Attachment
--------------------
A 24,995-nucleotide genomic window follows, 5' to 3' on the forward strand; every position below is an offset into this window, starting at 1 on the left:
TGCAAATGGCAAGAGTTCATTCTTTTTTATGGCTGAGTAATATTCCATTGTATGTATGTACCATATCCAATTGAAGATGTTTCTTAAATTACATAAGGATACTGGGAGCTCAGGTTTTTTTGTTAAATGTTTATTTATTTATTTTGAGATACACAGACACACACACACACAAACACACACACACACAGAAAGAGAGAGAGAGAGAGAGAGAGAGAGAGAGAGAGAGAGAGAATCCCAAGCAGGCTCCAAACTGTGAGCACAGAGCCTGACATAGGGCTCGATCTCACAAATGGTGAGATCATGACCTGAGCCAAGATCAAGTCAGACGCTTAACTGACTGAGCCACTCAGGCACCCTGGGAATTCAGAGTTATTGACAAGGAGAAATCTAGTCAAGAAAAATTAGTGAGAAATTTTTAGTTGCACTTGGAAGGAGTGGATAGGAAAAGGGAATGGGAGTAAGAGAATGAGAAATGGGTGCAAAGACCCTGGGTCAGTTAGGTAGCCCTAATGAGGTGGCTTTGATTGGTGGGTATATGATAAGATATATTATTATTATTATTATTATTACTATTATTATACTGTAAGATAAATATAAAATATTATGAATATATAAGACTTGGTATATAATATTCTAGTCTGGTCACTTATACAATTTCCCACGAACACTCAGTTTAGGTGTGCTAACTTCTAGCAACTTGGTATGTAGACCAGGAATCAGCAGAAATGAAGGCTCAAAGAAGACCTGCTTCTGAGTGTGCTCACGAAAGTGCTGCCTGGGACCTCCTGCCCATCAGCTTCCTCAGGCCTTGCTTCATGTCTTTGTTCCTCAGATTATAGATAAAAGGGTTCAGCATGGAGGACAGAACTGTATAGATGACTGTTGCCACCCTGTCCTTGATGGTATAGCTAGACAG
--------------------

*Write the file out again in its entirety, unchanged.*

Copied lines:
A 24,995-nucleotide genomic window follows, 5' to 3' on the forward strand; every position below is an offset into this window, starting at 1 on the left:
TGCAAATGGCAAGAGTTCATTCTTTTTTATGGCTGAGTAATATTCCATTGTATGTATGTACCATATCCAATTGAAGATGTTTCTTAAATTACATAAGGATACTGGGAGCTCAGGTTTTTTTGTTAAATGTTTATTTATTTATTTTGAGATACACAGACACACACACACACAAACACACACACACACAGAAAGAGAGAGAGAGAGAGAGAGAGAGAGAGAGAGAGAGAGAGAATCCCAAGCAGGCTCCAAACTGTGAGCACAGAGCCTGACATAGGGCTCGATCTCACAAATGGTGAGATCATGACCTGAGCCAAGATCAAGTCAGACGCTTAACTGACTGAGCCACTCAGGCACCCTGGGAATTCAGAGTTATTGACAAGGAGAAATCTAGTCAAGAAAAATTAGTGAGAAATTTTTAGTTGCACTTGGAAGGAGTGGATAGGAAAAGGGAATGGGAGTAAGAGAATGAGAAATGGGTGCAAAGACCCTGGGTCAGTTAGGTAGCCCTAATGAGGTGGCTTTGATTGGTGGGTATATGATAAGATATATTATTATTATTATTATTATTACTATTATTATACTGTAAGATAAATATAAAATATTATGAATATATAAGACTTGGTATATAATATTCTAGTCTGGTCACTTATACAATTTCCCACGAACACTCAGTTTAGGTGTGCTAACTTCTAGCAACTTGGTATGTAGACCAGGAATCAGCAGAAATGAAGGCTCAAAGAAGACCTGCTTCTGAGTGTGCTCACGAAAGTGCTGCCTGGGACCTCCTGCCCATCAGCTTCCTCAGGCCTTGCTTCATGTCTTTGTTCCTCAGATTATAGATAAAAGGGTTCAGCATGGAGGACAGAACTGTATAGATGACTGTTGCCACCCTGTCCTTGATGGTATAGCTAGACAG